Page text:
He had, I think, come to depend on his regular beat-up sessions with his former counterpart and to enjoy the vigorous work-out they afforded his powers of scorn and sarcasm. He has a substitute, of course, in Stephen Byers but Mr Byers is a clockwork mouse in comparison to Mr Mandelson, upholstered in grey felt and mechanical even in his motions. He lacks that thrilling unpredictability of reaction that used to liven Trade and Industry questions, the Lazarus of Parliamentary sessions. You get the feeling that one good blow might leave him whirring repetitively until the mainspring wound down.
Mr Redwood still goes through the motions, naturally, but the zest and glee seem to have drained from his performance. And it isn't difficult to understand why this should be. When Mr Mandelson was at the dispatch box there was a general sense that we were watching a top-of-the-card bout.
Now, through no fault of his own, Mr Redwood finds himself demoted to the realms of the jobbing fighters and the warm-up bouts. Add that to the rather dull nature of Trade and Industry questions and you have the recipe for a powerful soporific. "I'm wide awake this morning," Betty Boothroyd had warned Dennis Skinner after he had slyly referred to the shadow Secretary as Deadwood. I'm willing to bet she wasn't 50 minutes later.
A couple of moments may have interrupted her slow glide towards sleep. There was a peculiarly gnomic intervention from Peter Brooke on the question of encouragement for small businesses. Would the minister recognise, he said, "that entrepreneurs are entrepreneurs are entrepreneurs" and that it was more important for the Government not to hinder them than to actively assist them? "Brilliant!" shouted a Labour backbencher, impressed by the Zen opacity of Mr Brooke's utterance. Michael Wills, replying for the Government, took the safest course. "I'm very happy to agree with that," he said simply.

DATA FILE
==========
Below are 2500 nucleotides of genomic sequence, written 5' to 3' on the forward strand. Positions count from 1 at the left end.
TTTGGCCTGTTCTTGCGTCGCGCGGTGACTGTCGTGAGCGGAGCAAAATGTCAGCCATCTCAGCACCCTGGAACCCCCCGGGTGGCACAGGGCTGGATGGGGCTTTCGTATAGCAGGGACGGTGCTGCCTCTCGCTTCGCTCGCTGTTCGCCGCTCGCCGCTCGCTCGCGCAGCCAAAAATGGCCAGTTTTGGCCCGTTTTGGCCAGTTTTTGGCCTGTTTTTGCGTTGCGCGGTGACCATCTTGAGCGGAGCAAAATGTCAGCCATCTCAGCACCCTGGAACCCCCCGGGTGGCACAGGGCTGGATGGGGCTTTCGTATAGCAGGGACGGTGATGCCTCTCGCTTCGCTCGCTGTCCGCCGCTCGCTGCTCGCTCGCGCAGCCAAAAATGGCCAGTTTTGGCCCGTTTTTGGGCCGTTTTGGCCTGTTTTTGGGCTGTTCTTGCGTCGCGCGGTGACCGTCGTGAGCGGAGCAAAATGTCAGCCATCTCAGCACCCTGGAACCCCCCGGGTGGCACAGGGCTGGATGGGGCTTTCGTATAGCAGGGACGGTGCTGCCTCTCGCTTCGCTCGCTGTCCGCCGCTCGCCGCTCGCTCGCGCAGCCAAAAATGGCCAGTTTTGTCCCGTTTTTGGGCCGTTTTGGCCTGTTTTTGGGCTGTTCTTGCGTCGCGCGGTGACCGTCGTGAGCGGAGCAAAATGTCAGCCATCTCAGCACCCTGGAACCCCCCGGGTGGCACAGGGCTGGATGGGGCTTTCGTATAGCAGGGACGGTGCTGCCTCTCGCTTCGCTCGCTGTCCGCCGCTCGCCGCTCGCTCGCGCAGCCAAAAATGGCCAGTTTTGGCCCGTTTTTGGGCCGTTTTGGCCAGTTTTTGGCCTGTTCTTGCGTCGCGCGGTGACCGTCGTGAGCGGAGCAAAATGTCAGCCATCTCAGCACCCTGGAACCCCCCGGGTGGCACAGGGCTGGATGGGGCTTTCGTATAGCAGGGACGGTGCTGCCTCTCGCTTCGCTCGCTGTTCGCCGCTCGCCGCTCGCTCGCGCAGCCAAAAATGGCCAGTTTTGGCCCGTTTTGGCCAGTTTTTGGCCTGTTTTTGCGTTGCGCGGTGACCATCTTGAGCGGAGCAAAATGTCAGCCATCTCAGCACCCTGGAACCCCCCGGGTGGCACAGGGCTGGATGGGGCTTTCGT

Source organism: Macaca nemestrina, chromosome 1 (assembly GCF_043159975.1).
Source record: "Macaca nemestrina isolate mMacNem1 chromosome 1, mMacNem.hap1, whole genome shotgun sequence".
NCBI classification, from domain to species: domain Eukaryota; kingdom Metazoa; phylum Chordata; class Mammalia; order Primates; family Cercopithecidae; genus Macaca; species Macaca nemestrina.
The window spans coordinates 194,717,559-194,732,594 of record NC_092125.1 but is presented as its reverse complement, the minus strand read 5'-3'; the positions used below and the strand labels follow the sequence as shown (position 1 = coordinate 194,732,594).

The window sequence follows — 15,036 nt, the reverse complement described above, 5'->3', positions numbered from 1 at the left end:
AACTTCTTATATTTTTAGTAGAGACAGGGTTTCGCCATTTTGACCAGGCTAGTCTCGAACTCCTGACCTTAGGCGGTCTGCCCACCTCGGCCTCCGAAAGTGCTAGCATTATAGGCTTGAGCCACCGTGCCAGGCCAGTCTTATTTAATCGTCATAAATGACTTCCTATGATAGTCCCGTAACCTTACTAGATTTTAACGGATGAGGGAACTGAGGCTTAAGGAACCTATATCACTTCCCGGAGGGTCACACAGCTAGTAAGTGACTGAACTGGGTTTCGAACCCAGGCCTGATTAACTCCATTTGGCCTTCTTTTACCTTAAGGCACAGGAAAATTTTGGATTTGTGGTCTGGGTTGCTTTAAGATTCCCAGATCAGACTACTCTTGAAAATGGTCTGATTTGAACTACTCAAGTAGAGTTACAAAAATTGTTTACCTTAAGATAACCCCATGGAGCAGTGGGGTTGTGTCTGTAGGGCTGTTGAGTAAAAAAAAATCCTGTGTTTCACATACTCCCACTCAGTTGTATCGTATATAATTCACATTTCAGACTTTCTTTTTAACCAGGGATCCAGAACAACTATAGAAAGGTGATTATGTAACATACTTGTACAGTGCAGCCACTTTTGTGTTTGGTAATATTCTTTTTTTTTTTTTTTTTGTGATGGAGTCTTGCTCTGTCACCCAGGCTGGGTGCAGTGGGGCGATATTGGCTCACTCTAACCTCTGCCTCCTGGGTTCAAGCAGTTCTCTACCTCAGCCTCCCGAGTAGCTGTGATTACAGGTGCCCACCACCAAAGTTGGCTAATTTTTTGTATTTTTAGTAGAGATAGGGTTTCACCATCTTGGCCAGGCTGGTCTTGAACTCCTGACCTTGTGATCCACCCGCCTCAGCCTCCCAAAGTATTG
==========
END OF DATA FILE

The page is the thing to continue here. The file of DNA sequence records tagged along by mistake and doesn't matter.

There were also some rather half-hearted jabs at Lord Sainsbury of Turville, with Christopher Chope suggesting that John Battle ask for his old job as science spokesman again and provoking a fine simulation of outrage from the minister in question. And there was an excitable intervention from Julie Kirkbride, who asked Mr Byers to comment on the declining fortunes of Rover under a Labour government. Mr Byers turned his nose up at her precise question, replying that the automobile sector in general had enjoyed an increase in exports. "Rover! Rover!" yelped Ms Kirkbride furiously, like a woman trying to regain control of a wayward dog.
But the only real jolt of the day came during Points of Order, when Roger Gale rose to ask the Speaker about the mysterious disappearance of the Appendices to the Lawrence report. It had been lodged in the House of Commons Library on Wednesday, he said, but now it appeared to have been dislodged, the Home Office having belatedly realised that it might be an excess of candour to publish the names and addresses of police informers in Eltham. When Mr Gale asked his question the exact reasons for its hasty withdrawal were still unclear. Madam Speaker, sounding slightly disorientated to have been wrenched from her reveries, murmured something about "inaccuracies".
As it turned out this was wishful thinking and the Opposition got what, beneath the outward show of anxious concern, it secretly longed for - a gilt-edged government cock-up. Mr Gale had asked whether the Home Secretary would be coming to the House to explain this bizarre oversight. In due course he will have to, and when he does everyone will be wide awake.Reuse content